Children and Parents: Media and Attitudes found that those aged between eight and 15 are online more than twice as much than ten years ago.
However the survey revealed that children do not question what they read or watch online enough. Nineteen per cent of kids aged between 12 and 15 believe results from a search engine to be true, and just 31 per cent can pick out the ads in the results.
Just over half of 12- to 15-year-olds who watch YouTube understand that advertising is the main source of funding for the site. And 47 per cent do not realise that vloggers can be paid to promote products.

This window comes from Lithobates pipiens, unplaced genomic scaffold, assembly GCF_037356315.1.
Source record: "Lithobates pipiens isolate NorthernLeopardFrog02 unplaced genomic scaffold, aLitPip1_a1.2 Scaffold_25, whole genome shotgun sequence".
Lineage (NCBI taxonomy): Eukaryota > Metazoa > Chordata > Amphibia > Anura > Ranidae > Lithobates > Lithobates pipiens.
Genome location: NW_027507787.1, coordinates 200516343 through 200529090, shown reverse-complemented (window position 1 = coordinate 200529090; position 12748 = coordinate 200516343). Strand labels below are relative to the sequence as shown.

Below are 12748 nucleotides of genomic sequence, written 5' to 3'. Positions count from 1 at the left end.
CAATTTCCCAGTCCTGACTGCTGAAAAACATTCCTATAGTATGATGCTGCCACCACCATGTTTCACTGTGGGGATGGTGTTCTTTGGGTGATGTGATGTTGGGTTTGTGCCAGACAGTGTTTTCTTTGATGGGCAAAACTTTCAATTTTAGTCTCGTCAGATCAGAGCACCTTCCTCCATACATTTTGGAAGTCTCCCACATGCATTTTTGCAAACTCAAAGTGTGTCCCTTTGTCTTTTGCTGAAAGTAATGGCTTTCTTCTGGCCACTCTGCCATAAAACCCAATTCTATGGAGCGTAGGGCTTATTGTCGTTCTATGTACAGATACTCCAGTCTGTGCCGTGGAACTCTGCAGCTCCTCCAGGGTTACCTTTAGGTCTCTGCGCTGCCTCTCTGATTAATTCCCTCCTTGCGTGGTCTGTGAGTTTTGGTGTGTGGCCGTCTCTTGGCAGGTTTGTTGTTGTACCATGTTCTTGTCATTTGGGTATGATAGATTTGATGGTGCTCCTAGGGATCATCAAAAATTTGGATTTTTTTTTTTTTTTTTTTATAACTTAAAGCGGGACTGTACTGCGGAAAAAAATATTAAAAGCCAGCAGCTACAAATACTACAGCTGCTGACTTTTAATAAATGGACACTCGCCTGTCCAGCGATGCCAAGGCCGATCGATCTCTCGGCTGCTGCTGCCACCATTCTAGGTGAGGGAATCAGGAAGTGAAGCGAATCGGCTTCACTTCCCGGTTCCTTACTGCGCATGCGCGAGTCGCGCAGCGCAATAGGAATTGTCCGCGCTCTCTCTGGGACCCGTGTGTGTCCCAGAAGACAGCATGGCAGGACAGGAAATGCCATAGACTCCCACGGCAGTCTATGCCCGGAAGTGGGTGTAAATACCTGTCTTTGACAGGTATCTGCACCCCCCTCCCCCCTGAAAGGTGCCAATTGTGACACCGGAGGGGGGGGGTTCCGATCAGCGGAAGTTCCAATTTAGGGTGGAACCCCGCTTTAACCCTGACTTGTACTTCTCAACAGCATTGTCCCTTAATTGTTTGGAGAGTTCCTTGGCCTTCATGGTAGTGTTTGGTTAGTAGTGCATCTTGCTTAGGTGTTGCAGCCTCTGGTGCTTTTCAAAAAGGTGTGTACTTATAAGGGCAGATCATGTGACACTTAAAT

Almost one in ten aged between eight and 15 think information from social media or apps is "all true". This view has risen from 4 per cent in 2014.
The study questioned 1,379 parents and five- to 15-year-olds.
James Thickett, the director of research at Ofcom, said: "The internet allows children to learn, discover different points of view and stay connected with friends and family. But these digital natives still need help to develop the know-how they need to navigate the online world."